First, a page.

Simulation model to determine coefficient of performance of air-source heat pumps


A group of researchers at the University of Twente in the Netherlands has developed a simulation model to determine with accuracy the coefficient of performance (COP) of air-to-water heat pumps under non-frosting conditions.

The novelty of the new approach consists of considering how ambient temperature and relative humidity impact the COP, taking into account evaporator and condenser pressure drops in the simulation process.

The model is developed via Matlab software and is based on the equalization of the so-called logarithmic mean temperature difference (LMTD), which determines the temperature driving force for heat transfer in flow systems such as heat exchangers. “It combines an analysis of the impact of ambient temperature and relative humidity on the COP with a pressure drop simulation,” the scientists explained.

The model considers, in particular, single-phase and two-phase pressure drop correlations and seeks to set COP values with and without pressure drop for different ambient conditions and three different refrigerants, namely R410A, difluoromethane (R32), and propane (R290).

It assumes that air-to-water heat pumps have a constant isentropic efficiency of 80% and that there are no heat losses in the compressor and the expansion valve. “Many existing models additionally assume isobaric conditions in the evaporator and condenser,” the researchers said. “However, pressure drop affects the refrigerant properties and therefore also the COP and for that reason this model does take pressure drop into consideration.”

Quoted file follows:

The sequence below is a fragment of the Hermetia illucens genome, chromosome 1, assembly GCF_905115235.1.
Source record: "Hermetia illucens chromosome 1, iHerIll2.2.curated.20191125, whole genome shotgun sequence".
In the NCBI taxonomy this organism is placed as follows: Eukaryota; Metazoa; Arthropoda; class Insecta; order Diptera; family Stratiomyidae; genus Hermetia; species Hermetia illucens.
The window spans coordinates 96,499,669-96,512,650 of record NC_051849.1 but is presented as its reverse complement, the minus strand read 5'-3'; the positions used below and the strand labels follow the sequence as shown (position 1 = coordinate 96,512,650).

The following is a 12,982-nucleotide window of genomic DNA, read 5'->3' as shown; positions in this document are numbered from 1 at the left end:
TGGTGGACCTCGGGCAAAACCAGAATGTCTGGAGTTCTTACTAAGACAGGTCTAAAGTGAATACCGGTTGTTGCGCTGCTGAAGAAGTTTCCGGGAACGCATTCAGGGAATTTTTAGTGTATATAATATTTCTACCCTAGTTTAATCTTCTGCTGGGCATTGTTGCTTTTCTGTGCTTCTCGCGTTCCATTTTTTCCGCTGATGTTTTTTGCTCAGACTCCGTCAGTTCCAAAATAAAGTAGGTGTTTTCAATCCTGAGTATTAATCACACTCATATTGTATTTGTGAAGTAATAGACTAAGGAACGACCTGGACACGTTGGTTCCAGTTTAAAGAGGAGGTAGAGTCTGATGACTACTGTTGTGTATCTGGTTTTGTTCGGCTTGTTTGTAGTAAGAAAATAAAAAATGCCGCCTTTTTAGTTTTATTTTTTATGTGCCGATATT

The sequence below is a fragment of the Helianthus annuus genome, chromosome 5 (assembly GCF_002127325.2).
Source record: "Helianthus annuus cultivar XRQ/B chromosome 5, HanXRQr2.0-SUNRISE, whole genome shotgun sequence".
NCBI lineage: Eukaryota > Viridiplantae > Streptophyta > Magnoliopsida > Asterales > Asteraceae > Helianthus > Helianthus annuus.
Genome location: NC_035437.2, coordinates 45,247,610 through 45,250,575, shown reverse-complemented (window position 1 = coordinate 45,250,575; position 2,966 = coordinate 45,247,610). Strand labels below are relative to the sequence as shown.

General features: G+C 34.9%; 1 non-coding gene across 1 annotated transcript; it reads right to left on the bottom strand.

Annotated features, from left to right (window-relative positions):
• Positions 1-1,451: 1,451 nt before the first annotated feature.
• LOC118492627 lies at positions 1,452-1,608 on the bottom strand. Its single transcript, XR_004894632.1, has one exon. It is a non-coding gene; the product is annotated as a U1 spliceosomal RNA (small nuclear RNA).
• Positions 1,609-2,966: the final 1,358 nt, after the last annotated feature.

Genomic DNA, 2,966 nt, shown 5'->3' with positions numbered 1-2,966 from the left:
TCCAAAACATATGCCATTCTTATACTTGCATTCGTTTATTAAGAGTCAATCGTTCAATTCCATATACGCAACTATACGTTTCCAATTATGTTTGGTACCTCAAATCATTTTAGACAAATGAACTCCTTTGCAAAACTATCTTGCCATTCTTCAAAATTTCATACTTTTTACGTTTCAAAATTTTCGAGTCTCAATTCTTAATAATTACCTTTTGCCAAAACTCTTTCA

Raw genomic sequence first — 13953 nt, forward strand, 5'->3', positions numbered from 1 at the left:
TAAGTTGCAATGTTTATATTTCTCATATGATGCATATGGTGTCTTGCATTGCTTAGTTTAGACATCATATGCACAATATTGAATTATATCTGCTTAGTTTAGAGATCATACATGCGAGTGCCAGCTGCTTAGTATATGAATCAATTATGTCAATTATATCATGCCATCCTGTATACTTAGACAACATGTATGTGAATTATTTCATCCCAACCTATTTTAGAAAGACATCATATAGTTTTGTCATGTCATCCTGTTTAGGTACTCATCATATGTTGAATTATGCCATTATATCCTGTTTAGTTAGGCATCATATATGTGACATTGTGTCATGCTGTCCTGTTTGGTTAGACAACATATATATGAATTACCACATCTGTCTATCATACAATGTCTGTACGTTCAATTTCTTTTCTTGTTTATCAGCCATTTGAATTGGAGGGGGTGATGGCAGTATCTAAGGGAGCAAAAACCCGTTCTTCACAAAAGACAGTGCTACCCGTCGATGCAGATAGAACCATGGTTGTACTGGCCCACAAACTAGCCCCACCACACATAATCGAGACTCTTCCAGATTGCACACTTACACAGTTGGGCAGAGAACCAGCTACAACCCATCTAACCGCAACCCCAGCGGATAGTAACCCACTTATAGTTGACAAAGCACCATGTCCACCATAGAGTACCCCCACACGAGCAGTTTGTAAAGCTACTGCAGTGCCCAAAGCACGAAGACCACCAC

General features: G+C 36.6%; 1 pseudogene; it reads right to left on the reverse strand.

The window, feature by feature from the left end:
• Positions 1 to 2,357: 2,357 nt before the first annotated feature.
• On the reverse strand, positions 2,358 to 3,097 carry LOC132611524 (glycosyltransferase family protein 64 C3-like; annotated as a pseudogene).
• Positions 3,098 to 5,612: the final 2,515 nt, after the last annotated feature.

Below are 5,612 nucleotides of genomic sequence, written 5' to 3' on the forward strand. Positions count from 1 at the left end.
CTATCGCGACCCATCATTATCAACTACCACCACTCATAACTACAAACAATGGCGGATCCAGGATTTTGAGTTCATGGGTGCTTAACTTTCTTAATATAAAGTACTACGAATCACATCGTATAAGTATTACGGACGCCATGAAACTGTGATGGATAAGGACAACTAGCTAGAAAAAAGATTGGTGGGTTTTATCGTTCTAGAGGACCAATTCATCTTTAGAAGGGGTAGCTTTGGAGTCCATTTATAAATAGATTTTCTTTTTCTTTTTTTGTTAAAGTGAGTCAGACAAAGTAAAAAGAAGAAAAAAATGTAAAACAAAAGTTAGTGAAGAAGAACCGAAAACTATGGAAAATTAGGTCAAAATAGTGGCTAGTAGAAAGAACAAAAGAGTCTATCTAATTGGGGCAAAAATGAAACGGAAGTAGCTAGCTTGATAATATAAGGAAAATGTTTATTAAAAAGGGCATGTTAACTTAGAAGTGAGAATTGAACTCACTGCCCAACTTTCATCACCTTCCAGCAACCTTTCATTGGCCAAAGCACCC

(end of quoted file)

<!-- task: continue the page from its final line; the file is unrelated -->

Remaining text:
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The proposed method computes all unknown parameters under reference conditions and the pressure drop is incorporated using an iterative method. “Initially, the temperature difference between air/water and refrigerant at the evaporator/condenser refrigerant outlet is guessed,” the group explained. “If the evaporator temperature difference changed after solving for the condenser temperature difference, the process was repeated,” they said, highlighting the iterative character of the process.

According to the research team, the model showed a deviation of only 1.5% compared to COP values from heat pumps' datasheet. It also showed that ambient temperature has a strong influence on the COP, and that relative humidity becomes a performance enhancer once condensation begins. “Although the effect of relative humidity on the COP is less pronounced than the impact of ambient temperature, it can still result in performance gains of up to 10.4% for the reference heat pump,” it further explained.

The novel approach was introduced in the study “Performance evaluation of air-source heat pump based on a pressure drop embedded model,” published in Heliyon.

Looking forward, the academics said that future research could extend the model with a frosting simulation, and a defrosting mode. “To further enhance the model, assumptions such as the absence of unwanted heat losses could be eliminated, and a more realistic evaporator model could be developed, accounting for factors like pipe configurations,” they concluded.

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